As I sat in St. Olaf Lutheran Church Monday afternoon watching the pews fill to overflowing with those who knew and loved Andy Horner I found myself awestruck by how very many people were there.

As I sat in St. Olaf Lutheran Church Monday afternoon watching the pews fill to overflowing with those who knew and loved Andy Horner I found myself awestruck by how very many people were there.

One person I overheard later at the reception said it was an “eclectic” crowd. I think that was a fine way to describe the gathering of 400 or more people from all walks of life who came to say goodbye to a truly unique human being.

Although many came from Devils Lake and the surrounding area, I know many also came long distances from points beyond our shores. I know there were equally as many people who would have loved to have come if they could have made those arrangements, like my sister, Lynn, who lives in Tucson, Ariz.

Everyone who knew him loved Andy.

Lynn and I were raised with the Horner kids - in fact our babysitters when we were little were the older Horner girls, so our folks - Leland and Millie and Merle and Cora - could all get gussied up and go to the Eagles dancing or out playing cards for the night.

How many picnics did we all share out at Sullys Hill or in Roosevelt Park or our front yard on the farm or at their house? How many softball games or wieners stuck in the fire charring on the green branches we stripped of leaves? How many group photos where so many are squeezed onto the bandstand at the park or on a flat-bed trailer to be pulled by a tractor? Too many to see all the faces clearly.

It seemed as if we were always together, every chance we could get, all our families treasuring good times, good food and lots of laughter.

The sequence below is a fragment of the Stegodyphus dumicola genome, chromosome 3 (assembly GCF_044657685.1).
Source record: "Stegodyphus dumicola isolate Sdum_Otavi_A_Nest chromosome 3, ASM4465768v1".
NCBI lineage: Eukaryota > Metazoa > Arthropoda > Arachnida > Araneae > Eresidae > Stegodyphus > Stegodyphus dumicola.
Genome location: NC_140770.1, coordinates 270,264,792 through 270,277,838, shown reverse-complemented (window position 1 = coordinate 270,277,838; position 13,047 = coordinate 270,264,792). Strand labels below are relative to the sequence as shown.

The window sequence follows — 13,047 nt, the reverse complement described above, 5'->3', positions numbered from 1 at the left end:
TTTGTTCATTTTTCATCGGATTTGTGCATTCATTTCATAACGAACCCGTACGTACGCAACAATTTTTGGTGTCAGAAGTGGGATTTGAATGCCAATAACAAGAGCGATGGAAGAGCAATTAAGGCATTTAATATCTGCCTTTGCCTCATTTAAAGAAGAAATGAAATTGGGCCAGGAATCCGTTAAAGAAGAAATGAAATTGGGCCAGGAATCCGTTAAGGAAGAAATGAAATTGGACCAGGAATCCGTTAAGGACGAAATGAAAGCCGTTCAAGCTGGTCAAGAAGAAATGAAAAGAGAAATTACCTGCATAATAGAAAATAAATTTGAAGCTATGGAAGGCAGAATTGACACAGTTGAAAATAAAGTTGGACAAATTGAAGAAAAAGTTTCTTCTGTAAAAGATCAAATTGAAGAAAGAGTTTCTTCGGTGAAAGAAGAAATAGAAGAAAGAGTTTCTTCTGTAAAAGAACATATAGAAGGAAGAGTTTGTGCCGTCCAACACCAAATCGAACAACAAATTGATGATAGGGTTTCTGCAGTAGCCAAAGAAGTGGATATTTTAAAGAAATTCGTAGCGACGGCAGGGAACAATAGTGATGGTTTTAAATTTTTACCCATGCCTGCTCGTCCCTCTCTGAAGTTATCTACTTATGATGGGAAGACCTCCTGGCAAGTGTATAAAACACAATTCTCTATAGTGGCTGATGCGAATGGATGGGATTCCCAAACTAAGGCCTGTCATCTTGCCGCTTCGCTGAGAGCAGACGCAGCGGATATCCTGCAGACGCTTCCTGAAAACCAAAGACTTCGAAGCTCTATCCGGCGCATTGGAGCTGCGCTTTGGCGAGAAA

Lynn and I talked about Andy on the phone after I’d heard the news and called to let her know. We shared some stories and fond memories.

She told me that she had gained quite a reputation for sneaking people into the Starlight Drive Inn theater and that the guy at the front gate - was it Roger Knoff? He must have decided that he was going to “get” her for it. She said as she and some of her friends sat in her car watching the show - Andy was among them - this guy sneaked up, lifted the hood of her vehicle and pulled her coil wires so that when the show was over, her car wouldn’t start. While they were hunkered down in the car watching he did this!

Andy assured Lynn not to worry. They all finished watching the show and when the lights went up Andy popped up front and within moments had re-attached the wires so they could leave.
She said as they drove slowly past the front gate kiosk, they grinned and waved “goodbye” to the fellow who had tried to cause the trouble. They laughed about that for years afterward.

Another time Andy came to my sister’s “rescue” was when she and her pal Mary took Dad’s pickup and camper to Winnipeg for the weekend when the folks were gone on vacation to California. Lynn knew that Dad would have written down the mileage on the odometer to make sure no one drove it too far. (Leland was no dummy!) So what did she do? She found someone to unhook the odometer so they could go to Manitoba and back again without being caught.

It was Andy who hooked it up again for her so she wouldn’t get in trouble with Pops. No one was the wiser.

Everyone who knew him must have a favorite “Andy story” or two.

Maribeth Bradley said it the best at the reception when she said, “That was Andy.” Here’s a church filled with people and each one of them there because Andy had made them each feel as if they were his favorite. He always had a smile, a wink or a huge bear hug for you. Always had time to help or to give or to talk.

He was a kind and gentle soul with the voice of an angel.

My favorite memory of Andy was the time he and I sang a duet - it was “Summertime, and the living is easy” at a Gong Show at R-Place and we did not get gonged. It was the only time I ever experienced a standing ovation where when the moment the music ended, the crowd lept to their feet and burst into applause, cheering. It gave me goose pimples! That’s how I remember it. His voice was the voice of an angel and he made even a mediocre voice like mine sound good with his harmonies.

At his funeral on Monday two local singers with much more talent than I ever had, Tom Wade and Donovan Foughty, each sang a different hymn in between the readings and prayers. If you listened really carefully you might have heard Andy singing along from heaven as he found that perfect harmony to complement their voices, too.

Keep singing, old friend! Rest in peace!